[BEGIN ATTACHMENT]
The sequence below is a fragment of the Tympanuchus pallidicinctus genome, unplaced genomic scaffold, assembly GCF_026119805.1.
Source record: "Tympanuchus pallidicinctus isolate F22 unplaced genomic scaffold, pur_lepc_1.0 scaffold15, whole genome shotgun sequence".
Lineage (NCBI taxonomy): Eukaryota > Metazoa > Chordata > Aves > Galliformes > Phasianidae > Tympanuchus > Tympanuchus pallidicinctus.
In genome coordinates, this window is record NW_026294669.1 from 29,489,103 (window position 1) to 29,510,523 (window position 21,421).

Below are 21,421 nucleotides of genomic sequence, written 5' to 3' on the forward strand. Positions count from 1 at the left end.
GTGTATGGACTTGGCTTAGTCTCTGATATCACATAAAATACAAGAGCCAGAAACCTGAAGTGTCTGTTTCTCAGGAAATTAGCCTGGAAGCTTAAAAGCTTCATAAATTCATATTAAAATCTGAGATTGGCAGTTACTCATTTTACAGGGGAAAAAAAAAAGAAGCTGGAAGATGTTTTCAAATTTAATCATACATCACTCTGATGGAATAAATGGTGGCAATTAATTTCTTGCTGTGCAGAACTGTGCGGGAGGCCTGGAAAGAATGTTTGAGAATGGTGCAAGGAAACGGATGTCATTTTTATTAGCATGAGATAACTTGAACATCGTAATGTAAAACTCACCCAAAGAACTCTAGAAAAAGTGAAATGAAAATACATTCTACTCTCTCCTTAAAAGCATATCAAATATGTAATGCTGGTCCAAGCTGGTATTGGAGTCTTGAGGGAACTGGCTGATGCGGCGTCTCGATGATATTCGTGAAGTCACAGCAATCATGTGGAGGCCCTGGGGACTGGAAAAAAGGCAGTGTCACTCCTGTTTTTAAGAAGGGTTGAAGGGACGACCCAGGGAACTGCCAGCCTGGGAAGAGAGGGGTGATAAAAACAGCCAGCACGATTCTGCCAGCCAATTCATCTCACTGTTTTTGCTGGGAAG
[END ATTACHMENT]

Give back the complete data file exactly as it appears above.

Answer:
The sequence below is a fragment of the Tympanuchus pallidicinctus genome, unplaced genomic scaffold, assembly GCF_026119805.1.
Source record: "Tympanuchus pallidicinctus isolate F22 unplaced genomic scaffold, pur_lepc_1.0 scaffold15, whole genome shotgun sequence".
Lineage (NCBI taxonomy): Eukaryota > Metazoa > Chordata > Aves > Galliformes > Phasianidae > Tympanuchus > Tympanuchus pallidicinctus.
In genome coordinates, this window is record NW_026294669.1 from 29,489,103 (window position 1) to 29,510,523 (window position 21,421).

Below are 21,421 nucleotides of genomic sequence, written 5' to 3' on the forward strand. Positions count from 1 at the left end.
GTGTATGGACTTGGCTTAGTCTCTGATATCACATAAAATACAAGAGCCAGAAACCTGAAGTGTCTGTTTCTCAGGAAATTAGCCTGGAAGCTTAAAAGCTTCATAAATTCATATTAAAATCTGAGATTGGCAGTTACTCATTTTACAGGGGAAAAAAAAAAGAAGCTGGAAGATGTTTTCAAATTTAATCATACATCACTCTGATGGAATAAATGGTGGCAATTAATTTCTTGCTGTGCAGAACTGTGCGGGAGGCCTGGAAAGAATGTTTGAGAATGGTGCAAGGAAACGGATGTCATTTTTATTAGCATGAGATAACTTGAACATCGTAATGTAAAACTCACCCAAAGAACTCTAGAAAAAGTGAAATGAAAATACATTCTACTCTCTCCTTAAAAGCATATCAAATATGTAATGCTGGTCCAAGCTGGTATTGGAGTCTTGAGGGAACTGGCTGATGCGGCGTCTCGATGATATTCGTGAAGTCACAGCAATCATGTGGAGGCCCTGGGGACTGGAAAAAAGGCAGTGTCACTCCTGTTTTTAAGAAGGGTTGAAGGGACGACCCAGGGAACTGCCAGCCTGGGAAGAGAGGGGTGATAAAAACAGCCAGCACGATTCTGCCAGCCAATTCATCTCACTGTTTTTGCTGGGAAG